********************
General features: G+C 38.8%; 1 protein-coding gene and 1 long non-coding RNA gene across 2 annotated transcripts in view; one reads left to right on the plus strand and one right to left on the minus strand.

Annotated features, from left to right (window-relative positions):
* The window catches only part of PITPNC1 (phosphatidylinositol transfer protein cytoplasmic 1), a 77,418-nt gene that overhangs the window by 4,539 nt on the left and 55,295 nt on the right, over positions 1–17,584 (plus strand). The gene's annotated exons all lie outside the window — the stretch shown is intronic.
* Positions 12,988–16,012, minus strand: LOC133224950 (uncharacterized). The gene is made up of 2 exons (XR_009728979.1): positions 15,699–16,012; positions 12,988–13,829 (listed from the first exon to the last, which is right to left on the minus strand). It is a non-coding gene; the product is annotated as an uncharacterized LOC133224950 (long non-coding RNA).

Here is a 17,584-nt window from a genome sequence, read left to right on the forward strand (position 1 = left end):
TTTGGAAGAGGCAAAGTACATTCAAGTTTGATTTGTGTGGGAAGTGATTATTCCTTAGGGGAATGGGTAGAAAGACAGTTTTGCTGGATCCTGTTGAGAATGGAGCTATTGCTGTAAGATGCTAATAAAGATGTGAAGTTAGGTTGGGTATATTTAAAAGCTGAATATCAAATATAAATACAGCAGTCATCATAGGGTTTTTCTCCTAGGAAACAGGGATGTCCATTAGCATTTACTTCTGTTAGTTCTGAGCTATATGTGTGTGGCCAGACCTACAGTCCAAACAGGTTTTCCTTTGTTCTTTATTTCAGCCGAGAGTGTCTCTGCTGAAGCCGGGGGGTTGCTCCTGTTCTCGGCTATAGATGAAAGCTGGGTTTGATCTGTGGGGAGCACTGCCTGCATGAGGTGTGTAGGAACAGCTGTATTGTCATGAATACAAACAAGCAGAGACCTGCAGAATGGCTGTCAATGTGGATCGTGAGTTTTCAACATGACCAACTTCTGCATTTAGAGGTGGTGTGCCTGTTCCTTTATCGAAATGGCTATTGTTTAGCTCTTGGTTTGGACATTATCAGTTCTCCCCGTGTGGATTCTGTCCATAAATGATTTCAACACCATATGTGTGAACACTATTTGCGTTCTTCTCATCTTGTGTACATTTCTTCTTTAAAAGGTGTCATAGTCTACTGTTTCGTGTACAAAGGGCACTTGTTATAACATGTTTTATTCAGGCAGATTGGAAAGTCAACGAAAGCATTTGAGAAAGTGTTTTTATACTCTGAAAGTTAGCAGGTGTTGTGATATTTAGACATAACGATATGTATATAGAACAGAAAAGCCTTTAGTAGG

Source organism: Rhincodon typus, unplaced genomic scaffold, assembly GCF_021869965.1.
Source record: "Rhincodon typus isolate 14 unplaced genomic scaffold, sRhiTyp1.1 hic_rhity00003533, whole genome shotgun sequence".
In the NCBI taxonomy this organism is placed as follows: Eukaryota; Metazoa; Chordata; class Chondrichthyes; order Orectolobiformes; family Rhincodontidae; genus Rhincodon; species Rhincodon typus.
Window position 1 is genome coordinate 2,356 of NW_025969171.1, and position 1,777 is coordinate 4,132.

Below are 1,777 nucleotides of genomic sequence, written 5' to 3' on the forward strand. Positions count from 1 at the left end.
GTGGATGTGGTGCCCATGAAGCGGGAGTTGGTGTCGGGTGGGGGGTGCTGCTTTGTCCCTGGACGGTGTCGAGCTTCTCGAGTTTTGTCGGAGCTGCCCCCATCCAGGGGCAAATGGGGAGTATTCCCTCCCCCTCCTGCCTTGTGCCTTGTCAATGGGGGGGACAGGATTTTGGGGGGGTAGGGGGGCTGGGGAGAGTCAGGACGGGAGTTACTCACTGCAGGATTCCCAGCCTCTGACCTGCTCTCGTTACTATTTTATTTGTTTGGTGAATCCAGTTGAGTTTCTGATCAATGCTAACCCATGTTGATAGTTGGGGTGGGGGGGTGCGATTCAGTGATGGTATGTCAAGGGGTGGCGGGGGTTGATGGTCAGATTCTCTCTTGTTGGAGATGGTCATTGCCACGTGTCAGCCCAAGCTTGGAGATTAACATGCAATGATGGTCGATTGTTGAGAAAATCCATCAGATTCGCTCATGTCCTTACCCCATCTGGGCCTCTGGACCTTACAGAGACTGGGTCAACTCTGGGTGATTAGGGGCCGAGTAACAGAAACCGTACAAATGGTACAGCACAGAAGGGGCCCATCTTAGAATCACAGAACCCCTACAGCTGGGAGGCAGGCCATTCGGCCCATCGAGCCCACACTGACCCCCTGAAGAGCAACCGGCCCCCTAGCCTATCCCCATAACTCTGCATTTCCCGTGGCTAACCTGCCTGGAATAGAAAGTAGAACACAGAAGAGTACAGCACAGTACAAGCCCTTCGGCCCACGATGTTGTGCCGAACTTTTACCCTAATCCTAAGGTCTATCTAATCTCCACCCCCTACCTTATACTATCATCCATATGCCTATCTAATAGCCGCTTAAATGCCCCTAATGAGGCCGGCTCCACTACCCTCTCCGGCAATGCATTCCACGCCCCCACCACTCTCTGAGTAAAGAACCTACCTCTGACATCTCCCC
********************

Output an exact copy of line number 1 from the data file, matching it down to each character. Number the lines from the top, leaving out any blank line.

General features: G+C 38.8%; 1 protein-coding gene and 1 long non-coding RNA gene across 2 annotated transcripts in view; one reads left to right on the plus strand and one right to left on the minus strand.